During the past fifteen years the landscape of the UK sporting goods industry has changed dramatically.
With the rise of the sports multiple came the decline of the sports independent and the overall decrease in the number of doors available to sell to.
Many survivors have radically altered their business model and begun to specialise or look to the power of eCommerce to open up to a bigger audience as the number of consumers walking past, and even into, their stores becomes ever bleaker.
The successful sports retailer of 2012 is a far cry from its 1990’s cousin, and yet for many manufacturers and brands their approach to their customer base has not changed.
Traditionally global brands looked to local distributors to penetrate the marketplace on their behalf and many were, and still are, successful. However there are often some inherent issues with a distributor.
Brand product ranges and global marketing messages become diluted as the distributor fails to invest in brand equity and concentrates more on their own margin opportunity.
The distributor model often fails to work from a pure brand building and marketing exercise as the distance between brand and end user becomes too far.
Distributors will often cherry pick, or misrepresent, the available product range either because they don’t see it as relevant to their local market or, more commonly, because they do not have the funds to invest in carrying the widest available product range.
Distributors who find “hot” brands often find themselves in cash flow difficulties as they rapidly expand and do not have the funds to grow with the brand.
So what’s the alternative?
Traditionally, the obvious alternative to appointing a distributor was to consider opening a subsidiary.
With established brands this scenario becomes more logical, however there is plenty of evidence around the UK sports industry of subsidiaries that have been opened for the wrong reasons, in the wrong place, at the wrong time and have not progressed brand sales at all.
In the current climate the investment can be a heavy one with support staff, warehousing, sales teams and senior management all pushing the break-even point further away.
Whilst subsidiaries do ensure that brand messages and product programmes are implemented effectively the brand needs to have a critical mass to make progress. In an ever more competitive market this often proves difficult and the business is unable to be flexible enough to meet changes demands.
The evolution of the Eurozone has made global trading much simpler and, with the development of improved shipping, transportation and tracking systems, progressive brands are now starting to challenge their existing European distribution models and an alternative to the distributor or subsidiary approach has emerged.
One where a manufacturer can offer their whole product range to the market, take advantage of local people with local market knowledge, ship and invoice direct into the UK and manage customer care and operational activities within their existing infrastructure – perhaps even as a shared resource.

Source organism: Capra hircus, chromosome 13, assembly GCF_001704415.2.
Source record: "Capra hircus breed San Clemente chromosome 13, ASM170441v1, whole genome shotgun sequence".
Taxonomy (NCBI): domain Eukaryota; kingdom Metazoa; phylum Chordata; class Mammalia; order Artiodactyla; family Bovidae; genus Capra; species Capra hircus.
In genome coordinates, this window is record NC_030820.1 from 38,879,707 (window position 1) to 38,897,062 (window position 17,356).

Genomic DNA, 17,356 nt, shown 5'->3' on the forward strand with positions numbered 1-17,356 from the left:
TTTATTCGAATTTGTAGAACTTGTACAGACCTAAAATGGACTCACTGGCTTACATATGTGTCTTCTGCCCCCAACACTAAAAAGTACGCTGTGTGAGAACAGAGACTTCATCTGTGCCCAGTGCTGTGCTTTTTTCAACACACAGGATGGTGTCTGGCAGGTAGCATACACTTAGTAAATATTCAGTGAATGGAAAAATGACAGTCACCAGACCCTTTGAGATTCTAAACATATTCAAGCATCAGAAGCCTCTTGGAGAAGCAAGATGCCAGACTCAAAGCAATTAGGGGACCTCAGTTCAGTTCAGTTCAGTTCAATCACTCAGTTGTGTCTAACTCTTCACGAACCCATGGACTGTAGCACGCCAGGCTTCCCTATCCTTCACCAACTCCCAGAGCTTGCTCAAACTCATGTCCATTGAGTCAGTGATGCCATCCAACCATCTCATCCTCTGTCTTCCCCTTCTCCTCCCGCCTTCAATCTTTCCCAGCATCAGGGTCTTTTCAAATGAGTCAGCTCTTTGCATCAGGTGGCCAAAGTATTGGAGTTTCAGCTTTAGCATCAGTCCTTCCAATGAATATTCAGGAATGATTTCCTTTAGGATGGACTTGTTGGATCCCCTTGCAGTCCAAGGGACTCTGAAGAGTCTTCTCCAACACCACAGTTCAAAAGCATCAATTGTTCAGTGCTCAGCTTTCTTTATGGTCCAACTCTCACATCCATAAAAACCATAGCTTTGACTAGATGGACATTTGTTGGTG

We know it today, perhaps, as a Country Manager role. A sort of pseudo MD, Sales Director, Marketing Director, Brand Manager type role but reporting directly into the Head Office, perhaps in Europe.
Typically the sales team is made up of agents and support, operation, IT and finance staff is based in the brands global headquarters rather than the local market.
The brand ships direct from their own warehouse into the UK customer and invoices from their central location. The advantages of shared costs and resources are immediately apparent.
In 2008 Uhlsport, having previously had the distributor and then subsidiary model in place, began to investigate this approach and since that time has seen aggressive growth. Such has been the success that the Kempa and Spalding brands have now been added and Country Managers have been established in other European markets.
McDavid, similarly, has been a supporter of this model 2004 and now penetrates core European makets such as Germany, France, Holland, Belgium and Finland through Country Managers.
In the same way that distributors often carry a portfolio of brands there are companies, such as Solutions for Sport, that bring together complimentary partners that can be taken to market together. The difference is that the entire product ranges of all the brands can be sold and the trading relationship is direct with the brand partner.
This vertical integration is vital and ensures that the retail partner feels closer to the brand source and thus has a greater propensity to buy into the brand activities and philosophy, and conversely the brand has closer ties with its direct customer base and can liaise and react accordingly.
Without a doubt an element of the success of brands represented by Country Managers has been to listen to local market demands and react accordingly – something that is much harder to achieve through distribution partners.
The Country Manager model has the clear advantage that local knowledge is driving the sales initiatives backed up by direct brand resources and direct shipment and invoicing from the brand principal.
It seems that the future of this model looks certain to stay and that umbrella companies, such as Solutions for Sport, can bring huge advantages to allow brands to efficiently and effectively penetrate the UK whilst presenting their entire product range and protecting their bottom line.
Of course the subsidiary model is still relevant and distributors will always be around, however as the global economy continues to evolve brands should consider all options before taking the next steps to enter the UK (or any other) market and may find that there is a new model on the block which might just work